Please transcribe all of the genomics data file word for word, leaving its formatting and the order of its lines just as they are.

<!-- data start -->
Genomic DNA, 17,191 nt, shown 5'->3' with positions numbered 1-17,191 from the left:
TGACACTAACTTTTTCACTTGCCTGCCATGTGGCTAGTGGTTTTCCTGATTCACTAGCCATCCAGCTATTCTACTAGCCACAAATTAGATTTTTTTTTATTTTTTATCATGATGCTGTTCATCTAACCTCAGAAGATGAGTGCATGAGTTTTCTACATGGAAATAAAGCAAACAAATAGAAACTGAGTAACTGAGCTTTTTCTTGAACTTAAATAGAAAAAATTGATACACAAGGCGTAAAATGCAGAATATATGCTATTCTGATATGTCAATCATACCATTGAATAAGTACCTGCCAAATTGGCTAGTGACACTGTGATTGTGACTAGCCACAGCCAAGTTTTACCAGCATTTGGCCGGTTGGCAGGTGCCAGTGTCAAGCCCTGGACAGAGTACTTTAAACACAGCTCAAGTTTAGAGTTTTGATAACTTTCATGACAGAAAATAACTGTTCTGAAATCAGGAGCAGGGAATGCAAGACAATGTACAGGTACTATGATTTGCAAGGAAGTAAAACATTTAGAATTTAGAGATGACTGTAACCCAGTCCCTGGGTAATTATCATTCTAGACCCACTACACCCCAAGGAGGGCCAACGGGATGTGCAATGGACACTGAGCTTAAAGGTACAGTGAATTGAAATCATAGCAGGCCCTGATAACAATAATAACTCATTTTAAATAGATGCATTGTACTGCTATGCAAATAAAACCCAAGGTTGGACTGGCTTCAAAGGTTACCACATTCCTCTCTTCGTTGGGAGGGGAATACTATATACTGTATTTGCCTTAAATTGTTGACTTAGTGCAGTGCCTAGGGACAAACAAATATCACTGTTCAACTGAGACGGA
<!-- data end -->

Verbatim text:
Genomic DNA, 17,191 nt, shown 5'->3' with positions numbered 1-17,191 from the left:
TGACACTAACTTTTTCACTTGCCTGCCATGTGGCTAGTGGTTTTCCTGATTCACTAGCCATCCAGCTATTCTACTAGCCACAAATTAGATTTTTTTTTATTTTTTATCATGATGCTGTTCATCTAACCTCAGAAGATGAGTGCATGAGTTTTCTACATGGAAATAAAGCAAACAAATAGAAACTGAGTAACTGAGCTTTTTCTTGAACTTAAATAGAAAAAATTGATACACAAGGCGTAAAATGCAGAATATATGCTATTCTGATATGTCAATCATACCATTGAATAAGTACCTGCCAAATTGGCTAGTGACACTGTGATTGTGACTAGCCACAGCCAAGTTTTACCAGCATTTGGCCGGTTGGCAGGTGCCAGTGTCAAGCCCTGGACAGAGTACTTTAAACACAGCTCAAGTTTAGAGTTTTGATAACTTTCATGACAGAAAATAACTGTTCTGAAATCAGGAGCAGGGAATGCAAGACAATGTACAGGTACTATGATTTGCAAGGAAGTAAAACATTTAGAATTTAGAGATGACTGTAACCCAGTCCCTGGGTAATTATCATTCTAGACCCACTACACCCCAAGGAGGGCCAACGGGATGTGCAATGGACACTGAGCTTAAAGGTACAGTGAATTGAAATCATAGCAGGCCCTGATAACAATAATAACTCATTTTAAATAGATGCATTGTACTGCTATGCAAATAAAACCCAAGGTTGGACTGGCTTCAAAGGTTACCACATTCCTCTCTTCGTTGGGAGGGGAATACTATATACTGTATTTGCCTTAAATTGTTGACTTAGTGCAGTGCCTAGGGACAAACAAATATCACTGTTCAACTGAGACGGA